Colleague Recommendation: Can I Use It?
Colleague Recommendation Question
Dear Dr. Julius,
Thank you for your tutelage via your blogs. Thank you for all that you do. It is truly inspiring and also hard work to maintain a (very current) blog despite your busy schedule!
I am a Canadian IMG (which counts as a foreign IMG), and I’d like to apply to Radiology in the States. I am currently M3 and doing my core rotations in the US. My step1 score was only 215, NOT stellar. My only redeeming quality is that I had worked in radiology for ten years before I entered medical school, and I was department head for three years. My question is: If I get a Letter of Rec. (LOR) from a Canadian radiologist with whom I’ve worked, would that be a faux-pas? Instead, I would much rather send out a LOR from a referee who has known me and seen me work for 4-5 years than a LOR from a 4-week elective rotation. Given ERAS takes up to 4 letters, do you recommend I include a Canadian letter from a Canadian radiologist who has known me well?
Oh, and if the score of 215 is too low, then forget all that I’ve asked above (haha), but I heard they are doing away with Step1 scores in 2022, and that is when I will be matching!
I appreciate the kind words! But, in terms of your questions about which radiology recommendations to choose, I think that a colleague reference from someone who knows you well from work can be an effective letter of recommendation if she writes it well. Who better to see your work ethic than those with which you work? There is no harm in doing so. You are in a much different situation than a medical student or resident who receives another reference from a colleague of the same level. In those instances, how could a fellow trainee honestly evaluate you? Usually, getting a recommendation like those would be a faux pas. (But that does not apply to you!)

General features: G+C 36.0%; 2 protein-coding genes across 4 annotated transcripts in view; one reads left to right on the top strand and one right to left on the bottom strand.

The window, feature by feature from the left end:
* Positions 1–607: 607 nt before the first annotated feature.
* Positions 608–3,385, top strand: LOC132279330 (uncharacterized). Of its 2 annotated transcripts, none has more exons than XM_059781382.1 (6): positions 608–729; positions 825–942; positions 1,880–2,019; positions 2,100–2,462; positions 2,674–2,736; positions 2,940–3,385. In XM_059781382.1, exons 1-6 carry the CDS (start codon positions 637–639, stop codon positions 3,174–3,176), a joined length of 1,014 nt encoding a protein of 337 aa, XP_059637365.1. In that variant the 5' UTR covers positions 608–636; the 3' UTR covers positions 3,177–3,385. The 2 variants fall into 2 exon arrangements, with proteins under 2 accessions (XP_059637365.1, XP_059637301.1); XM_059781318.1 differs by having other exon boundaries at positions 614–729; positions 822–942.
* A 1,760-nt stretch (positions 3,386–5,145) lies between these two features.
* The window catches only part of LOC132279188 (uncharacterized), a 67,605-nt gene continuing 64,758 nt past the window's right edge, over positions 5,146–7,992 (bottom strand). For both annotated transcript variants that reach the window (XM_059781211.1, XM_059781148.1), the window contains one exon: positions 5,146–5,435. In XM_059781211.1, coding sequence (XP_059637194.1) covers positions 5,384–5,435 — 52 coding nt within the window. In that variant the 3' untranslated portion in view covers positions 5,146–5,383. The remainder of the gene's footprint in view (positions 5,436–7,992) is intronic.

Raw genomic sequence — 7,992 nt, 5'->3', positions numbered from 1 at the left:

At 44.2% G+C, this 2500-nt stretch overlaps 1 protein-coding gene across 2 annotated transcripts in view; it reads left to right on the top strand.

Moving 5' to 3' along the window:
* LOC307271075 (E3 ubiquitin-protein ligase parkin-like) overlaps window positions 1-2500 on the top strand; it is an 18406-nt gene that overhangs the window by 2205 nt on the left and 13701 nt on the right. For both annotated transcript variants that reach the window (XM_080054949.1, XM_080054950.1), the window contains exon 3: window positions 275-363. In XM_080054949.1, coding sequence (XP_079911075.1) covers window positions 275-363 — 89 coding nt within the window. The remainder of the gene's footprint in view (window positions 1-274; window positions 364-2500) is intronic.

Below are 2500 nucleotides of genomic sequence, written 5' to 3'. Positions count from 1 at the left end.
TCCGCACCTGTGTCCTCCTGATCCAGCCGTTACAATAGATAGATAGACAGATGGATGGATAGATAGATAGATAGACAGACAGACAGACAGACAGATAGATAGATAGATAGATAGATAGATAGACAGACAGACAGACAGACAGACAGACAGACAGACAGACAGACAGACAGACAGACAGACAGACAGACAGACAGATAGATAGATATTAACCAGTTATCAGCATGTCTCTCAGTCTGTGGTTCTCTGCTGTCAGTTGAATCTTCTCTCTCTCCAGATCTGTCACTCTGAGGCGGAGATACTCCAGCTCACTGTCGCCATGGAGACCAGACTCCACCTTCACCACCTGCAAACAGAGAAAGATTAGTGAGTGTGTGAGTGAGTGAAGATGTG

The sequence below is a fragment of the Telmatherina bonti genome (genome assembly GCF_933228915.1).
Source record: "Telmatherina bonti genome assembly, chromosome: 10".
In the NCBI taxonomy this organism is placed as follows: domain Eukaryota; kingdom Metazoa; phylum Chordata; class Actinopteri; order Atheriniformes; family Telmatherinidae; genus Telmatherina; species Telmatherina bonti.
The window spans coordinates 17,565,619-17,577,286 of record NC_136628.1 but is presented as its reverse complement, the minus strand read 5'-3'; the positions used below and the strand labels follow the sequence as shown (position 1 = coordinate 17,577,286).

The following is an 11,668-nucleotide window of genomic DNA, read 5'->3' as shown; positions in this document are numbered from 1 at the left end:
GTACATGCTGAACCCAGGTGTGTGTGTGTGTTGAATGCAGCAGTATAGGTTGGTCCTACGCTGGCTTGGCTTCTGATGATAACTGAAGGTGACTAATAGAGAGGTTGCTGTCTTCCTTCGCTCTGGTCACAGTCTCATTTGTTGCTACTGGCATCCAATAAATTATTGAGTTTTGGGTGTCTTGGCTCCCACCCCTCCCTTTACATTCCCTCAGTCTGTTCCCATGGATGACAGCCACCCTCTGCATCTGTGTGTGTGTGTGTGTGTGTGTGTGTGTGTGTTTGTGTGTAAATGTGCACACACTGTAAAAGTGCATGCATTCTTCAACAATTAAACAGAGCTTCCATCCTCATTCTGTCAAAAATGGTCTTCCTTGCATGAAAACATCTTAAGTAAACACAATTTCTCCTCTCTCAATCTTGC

Remember, all letters of recommendation have a bias. So, having one letter with a bias toward you from your former job makes sense. Also, as you mentioned, I would send this in addition to the letters that you would typically get for ERAS. It should not be your only stand-alone recommendation.
In terms of scores, make sure that you try to do well on Step II instead. They will be using this score for assessment of your test-taking skills instead of Step I when Step I board scores are no longer used in 2022.
Hope that helps,
Barry Julius, MD